Looking for help on Donne, Milton or Shakespeare's Late Plays?
John Donne

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    My Books

    These are my current books in print, just in case you have a family member studying English Literature.
    • John Donne: The Poems (Analysing Texts)
      by Joe Nutt
      This is a review from an Amazon customer:
      I am studying English at University and currently writing an essay on John Donne's Songs and Sonnets. After reading an abundance of books which have been either too complicated or too simple, Joe Nutt's book is 'just right' - a great find giving me just what I need. Recommended to any stuggling student who needs a mature, in depth analysis of Donne's poetry. Well worth buying.
    • An Introduction to Shakespeare's Late Plays
      by Joe Nutt
      Pericles, Cymbeline, The Winter's Tale and The Tempest are all covered. This is anAmazon reviewer's kind comment:
      If you appreciate Shakespeare, drama, or questions of human struggle, the little volume is to be enjoyed and pleasurably digested. One final easy shot is due the publisher: yes, you have produced a fine work in an appropriately high-quality paperback edition; your list price, however, will assure poor sales in both the general and student populations. What a shame. Fortunately, this online service offers used sales to the reader's rescue. I'd strongly encourage intermediate-level Shakespeare students to score a copy.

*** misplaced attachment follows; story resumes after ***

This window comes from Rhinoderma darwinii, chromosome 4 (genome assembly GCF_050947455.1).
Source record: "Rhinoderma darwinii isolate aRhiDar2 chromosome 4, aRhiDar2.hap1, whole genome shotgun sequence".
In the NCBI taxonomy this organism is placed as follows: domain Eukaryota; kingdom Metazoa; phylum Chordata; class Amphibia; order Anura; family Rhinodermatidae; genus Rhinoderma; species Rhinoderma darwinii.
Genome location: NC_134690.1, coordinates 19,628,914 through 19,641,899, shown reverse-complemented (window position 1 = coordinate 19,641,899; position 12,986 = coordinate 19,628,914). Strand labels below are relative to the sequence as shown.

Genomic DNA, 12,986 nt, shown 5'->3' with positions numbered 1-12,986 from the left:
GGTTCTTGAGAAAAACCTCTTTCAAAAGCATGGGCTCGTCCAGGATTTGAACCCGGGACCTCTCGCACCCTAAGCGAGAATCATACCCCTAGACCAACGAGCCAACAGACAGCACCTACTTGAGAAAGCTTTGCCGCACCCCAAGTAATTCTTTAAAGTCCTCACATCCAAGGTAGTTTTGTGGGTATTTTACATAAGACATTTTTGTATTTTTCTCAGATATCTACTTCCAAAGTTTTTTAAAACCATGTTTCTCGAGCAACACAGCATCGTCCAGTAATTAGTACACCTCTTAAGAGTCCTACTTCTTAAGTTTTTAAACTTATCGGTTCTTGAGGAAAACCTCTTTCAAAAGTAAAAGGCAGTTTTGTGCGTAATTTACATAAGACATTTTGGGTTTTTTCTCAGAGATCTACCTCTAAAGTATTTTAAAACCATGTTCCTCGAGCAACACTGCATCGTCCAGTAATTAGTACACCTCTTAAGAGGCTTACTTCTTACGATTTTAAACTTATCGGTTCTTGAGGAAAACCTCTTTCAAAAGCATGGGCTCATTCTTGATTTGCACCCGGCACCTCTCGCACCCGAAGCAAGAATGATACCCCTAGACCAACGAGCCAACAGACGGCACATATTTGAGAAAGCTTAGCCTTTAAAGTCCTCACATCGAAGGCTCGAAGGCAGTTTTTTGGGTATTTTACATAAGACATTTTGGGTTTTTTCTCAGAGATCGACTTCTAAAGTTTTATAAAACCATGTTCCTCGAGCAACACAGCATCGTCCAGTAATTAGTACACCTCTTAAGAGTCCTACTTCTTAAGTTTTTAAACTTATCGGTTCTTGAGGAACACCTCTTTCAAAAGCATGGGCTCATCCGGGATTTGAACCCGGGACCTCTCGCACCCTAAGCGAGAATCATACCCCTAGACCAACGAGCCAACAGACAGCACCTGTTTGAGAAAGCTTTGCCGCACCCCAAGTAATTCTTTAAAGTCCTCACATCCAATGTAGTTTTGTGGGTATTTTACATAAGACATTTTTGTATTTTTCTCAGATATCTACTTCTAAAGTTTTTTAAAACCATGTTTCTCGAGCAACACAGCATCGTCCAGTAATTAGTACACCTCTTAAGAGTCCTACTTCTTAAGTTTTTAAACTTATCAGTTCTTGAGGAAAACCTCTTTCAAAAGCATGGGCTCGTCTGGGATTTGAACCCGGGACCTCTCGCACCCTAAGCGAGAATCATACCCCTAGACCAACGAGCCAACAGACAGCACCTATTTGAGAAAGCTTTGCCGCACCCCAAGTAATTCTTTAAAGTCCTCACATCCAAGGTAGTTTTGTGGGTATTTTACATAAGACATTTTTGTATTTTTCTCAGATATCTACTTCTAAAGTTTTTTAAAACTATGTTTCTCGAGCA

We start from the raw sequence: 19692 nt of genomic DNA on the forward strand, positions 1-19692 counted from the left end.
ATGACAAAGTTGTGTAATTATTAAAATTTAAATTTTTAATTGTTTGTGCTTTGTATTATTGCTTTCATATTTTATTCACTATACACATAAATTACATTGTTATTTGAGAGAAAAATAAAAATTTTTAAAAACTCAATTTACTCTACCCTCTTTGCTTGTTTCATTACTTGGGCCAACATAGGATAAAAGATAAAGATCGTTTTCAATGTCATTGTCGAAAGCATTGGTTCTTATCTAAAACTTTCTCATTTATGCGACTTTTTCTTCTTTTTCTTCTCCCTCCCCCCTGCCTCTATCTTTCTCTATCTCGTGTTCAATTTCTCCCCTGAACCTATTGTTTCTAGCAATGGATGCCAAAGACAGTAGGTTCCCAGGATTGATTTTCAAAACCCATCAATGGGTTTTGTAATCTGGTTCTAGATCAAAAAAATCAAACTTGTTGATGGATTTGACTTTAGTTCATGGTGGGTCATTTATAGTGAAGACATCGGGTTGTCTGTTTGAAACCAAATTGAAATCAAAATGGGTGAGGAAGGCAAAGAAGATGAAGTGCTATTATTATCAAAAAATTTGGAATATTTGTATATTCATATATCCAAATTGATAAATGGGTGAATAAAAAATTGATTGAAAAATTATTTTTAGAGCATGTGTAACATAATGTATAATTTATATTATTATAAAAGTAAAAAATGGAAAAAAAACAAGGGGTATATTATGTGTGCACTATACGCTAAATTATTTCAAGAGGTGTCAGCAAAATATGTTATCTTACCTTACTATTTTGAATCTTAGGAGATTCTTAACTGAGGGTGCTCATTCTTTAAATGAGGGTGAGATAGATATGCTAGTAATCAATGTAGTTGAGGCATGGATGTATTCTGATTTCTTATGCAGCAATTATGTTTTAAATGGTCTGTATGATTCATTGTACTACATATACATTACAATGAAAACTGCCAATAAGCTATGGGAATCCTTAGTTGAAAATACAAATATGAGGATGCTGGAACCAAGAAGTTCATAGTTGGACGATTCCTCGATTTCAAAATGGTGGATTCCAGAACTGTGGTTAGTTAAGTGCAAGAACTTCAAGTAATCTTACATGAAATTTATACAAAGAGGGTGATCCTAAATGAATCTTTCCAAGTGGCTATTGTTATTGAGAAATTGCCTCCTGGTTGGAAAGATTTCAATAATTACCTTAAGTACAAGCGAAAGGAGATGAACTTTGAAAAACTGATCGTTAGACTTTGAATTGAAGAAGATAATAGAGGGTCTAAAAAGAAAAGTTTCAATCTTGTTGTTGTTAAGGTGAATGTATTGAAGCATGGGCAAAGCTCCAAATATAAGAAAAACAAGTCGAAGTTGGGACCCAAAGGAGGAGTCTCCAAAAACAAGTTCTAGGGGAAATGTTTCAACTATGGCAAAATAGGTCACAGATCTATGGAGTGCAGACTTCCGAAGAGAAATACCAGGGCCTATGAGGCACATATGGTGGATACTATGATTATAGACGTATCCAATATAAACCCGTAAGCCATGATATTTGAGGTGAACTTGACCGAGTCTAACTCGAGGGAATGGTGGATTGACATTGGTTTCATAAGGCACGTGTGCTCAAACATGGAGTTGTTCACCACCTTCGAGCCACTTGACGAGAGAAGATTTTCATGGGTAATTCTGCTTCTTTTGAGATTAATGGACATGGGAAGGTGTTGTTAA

• A Guidebook to Paradise Lost
      by Mr Joe Nutt

      My latest book, a guidebook for students studying John Milton's epic poem, Paradise Lost, is available online from Amazon...and pretty much everyone else!

      Review from Milton Quarterly, Vol 6, Issue 4, December 2012.

      For a self-proclaimed “guidebook” Nutt’s volume eschews the gimmicks that lend so many introductory works an air of accessibility at the cost of intellectual depth: he is assuredly not writing Paradise Lost for Dummies. There are no bullet points, cartoons, or inset boxes featuring trivia about the Barebones Parliament or Arminian soteriology. Instead we have a substantial and tightly-packed volume, though Nutt’s prose style is clear and accessible.

      Nutt excels at looking at the poem over his audience’s shoulder, so to speak. He recognizes that the big philosophical, political, and theological questions Milton explores are inseparable from the nuances of language, metaphor, and even syntax; readers are made to see that comprehending the latter will give a much better chance of comprehending the former.